Medically reviewed by Martha Wadleigh, MD
Leukemia arises from malfunctions in stem cells within the bone marrow that cause abnormal white blood cells to flood into the bloodstream. Leukemias are classified as either myelogenous (also called myeloid) or lymphocytic, depending on which types of white blood cells are affected.
What is the difference between these types of leukemia?
If the abnormal cells are primarily granulocytes (which destroy bacteria) or monocytes (which produce large cells called macrophages, which digest foreign substances and diseased cells), the leukemia is classified as myelogenous.
If the abnormal cells are mainly lymphocytes (which orchestrate the immune system’s response to infection or disease), the leukemia is classified as lymphocytic.
In either case, the effect of the disease is a decline in the body’s ability to protect itself from infection. Acute leukemias occur when the bone marrow produces immature white cells, and chronic leukemias occur when the marrow produces mature cells.
The most common forms of leukemia in older adults are acute myeloid leukemia (AML) and chronic lymphocytic leukemia (CLL), with rates peaking in the seventh, eighth, and ninth decades of life. Acute lymphoblastic leukemia, by contrast, is primarily a disease of childhood, and is most common in children and adolescents up to 16 years of age.
Because chronic leukemia progresses relatively slowly, people with the disease may not have any symptoms in its early stages. The initial symptoms of both lymphocytic and myelogenous leukemia can include:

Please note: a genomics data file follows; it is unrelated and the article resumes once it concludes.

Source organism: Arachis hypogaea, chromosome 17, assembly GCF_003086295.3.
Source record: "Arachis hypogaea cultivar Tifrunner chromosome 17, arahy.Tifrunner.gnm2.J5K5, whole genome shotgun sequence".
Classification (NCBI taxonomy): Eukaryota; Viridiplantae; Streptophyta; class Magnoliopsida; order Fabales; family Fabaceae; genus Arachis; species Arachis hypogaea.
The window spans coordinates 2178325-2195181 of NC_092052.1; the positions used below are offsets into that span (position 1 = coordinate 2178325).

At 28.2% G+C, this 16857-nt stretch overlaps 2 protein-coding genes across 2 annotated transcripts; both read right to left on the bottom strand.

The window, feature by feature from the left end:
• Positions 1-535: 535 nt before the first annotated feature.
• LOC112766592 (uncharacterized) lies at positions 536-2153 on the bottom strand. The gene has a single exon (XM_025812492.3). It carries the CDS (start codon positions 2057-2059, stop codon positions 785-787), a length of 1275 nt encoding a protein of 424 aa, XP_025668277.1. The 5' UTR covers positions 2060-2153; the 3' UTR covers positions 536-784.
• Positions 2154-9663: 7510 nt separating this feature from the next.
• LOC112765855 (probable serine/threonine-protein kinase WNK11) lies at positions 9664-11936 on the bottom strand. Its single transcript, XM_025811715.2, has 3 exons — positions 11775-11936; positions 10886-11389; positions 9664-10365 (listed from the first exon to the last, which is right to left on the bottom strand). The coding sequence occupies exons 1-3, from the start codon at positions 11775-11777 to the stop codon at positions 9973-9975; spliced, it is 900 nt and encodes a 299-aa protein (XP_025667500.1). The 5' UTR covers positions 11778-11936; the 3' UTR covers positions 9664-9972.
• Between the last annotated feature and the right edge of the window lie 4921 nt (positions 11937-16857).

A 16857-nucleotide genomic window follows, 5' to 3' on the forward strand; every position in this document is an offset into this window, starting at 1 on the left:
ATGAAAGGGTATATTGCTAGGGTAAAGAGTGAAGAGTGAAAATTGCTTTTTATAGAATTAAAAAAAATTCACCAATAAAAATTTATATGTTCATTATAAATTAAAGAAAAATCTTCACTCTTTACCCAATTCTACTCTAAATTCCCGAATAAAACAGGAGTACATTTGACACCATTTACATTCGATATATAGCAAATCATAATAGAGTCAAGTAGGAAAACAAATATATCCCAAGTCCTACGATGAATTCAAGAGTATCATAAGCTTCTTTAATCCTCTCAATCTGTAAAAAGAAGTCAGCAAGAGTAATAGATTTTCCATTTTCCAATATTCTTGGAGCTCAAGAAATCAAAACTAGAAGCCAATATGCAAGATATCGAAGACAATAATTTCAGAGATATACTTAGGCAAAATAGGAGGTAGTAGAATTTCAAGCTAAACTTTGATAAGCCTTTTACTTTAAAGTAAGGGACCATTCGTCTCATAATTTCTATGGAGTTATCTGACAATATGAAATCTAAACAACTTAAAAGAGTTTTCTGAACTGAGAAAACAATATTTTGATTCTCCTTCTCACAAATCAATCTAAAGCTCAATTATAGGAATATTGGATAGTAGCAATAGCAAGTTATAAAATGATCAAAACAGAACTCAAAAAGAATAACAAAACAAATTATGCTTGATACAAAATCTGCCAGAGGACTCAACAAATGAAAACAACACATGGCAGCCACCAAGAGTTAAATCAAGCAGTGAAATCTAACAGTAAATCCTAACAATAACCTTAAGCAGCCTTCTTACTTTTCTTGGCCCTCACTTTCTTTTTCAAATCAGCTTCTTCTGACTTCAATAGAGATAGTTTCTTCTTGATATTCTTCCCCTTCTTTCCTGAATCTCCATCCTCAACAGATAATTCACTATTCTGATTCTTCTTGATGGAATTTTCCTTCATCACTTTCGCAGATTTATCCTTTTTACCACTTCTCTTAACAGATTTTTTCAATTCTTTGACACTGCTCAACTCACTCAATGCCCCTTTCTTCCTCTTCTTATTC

- night sweats
- swollen lymph nodes in the neck, under the arms, or in the groin
- frequent infections
- and weight loss.
However, all of these symptoms can also be caused by a variety of non-cancerous, more benign conditions.
[Read more: Adult Leukemia: Five Things You Need to Know]
How is leukemia diagnosed?
Leukemia is usually diagnosed after a blood test shows an abnormality in blood counts. To confirm the diagnosis and determine which type of the disease an individual has, doctors use a needle to withdraw a small amount of bone marrow and test it for leukemic cells, DNA alterations, and chromosomal changes.
The treatment for leukemia, whether lymphocytic or myelogenous, depends on whether the disease is acute or chronic, the stage at which it is diagnosed, as well as a patient’s age, overall health, and general fitness.
The standard treatment options for adult acute lymphocytic leukemia (ALL) include chemotherapy, radiation therapy, stem cell transplant targeted therapy (directed against specific abnormal proteins in the cancer cells), and CAR T-cell therapy.
For adult CLL, they include chemotherapy, radiation therapy, and targeted therapy (stem cell transplants and immune system-based treatments are being tested in clinical trials).
The standard options for adult AML include chemotherapy alone or followed by a stem cell transplant once a patient is in remission. (Targeted therapies for the disease are now being studied in clinical trials.)
The first-line treatment for adult chronic myelogenous leukemia (CML) includes targeted drugs, such as imatinib, that attack an abnormal protein in the leukemia cells.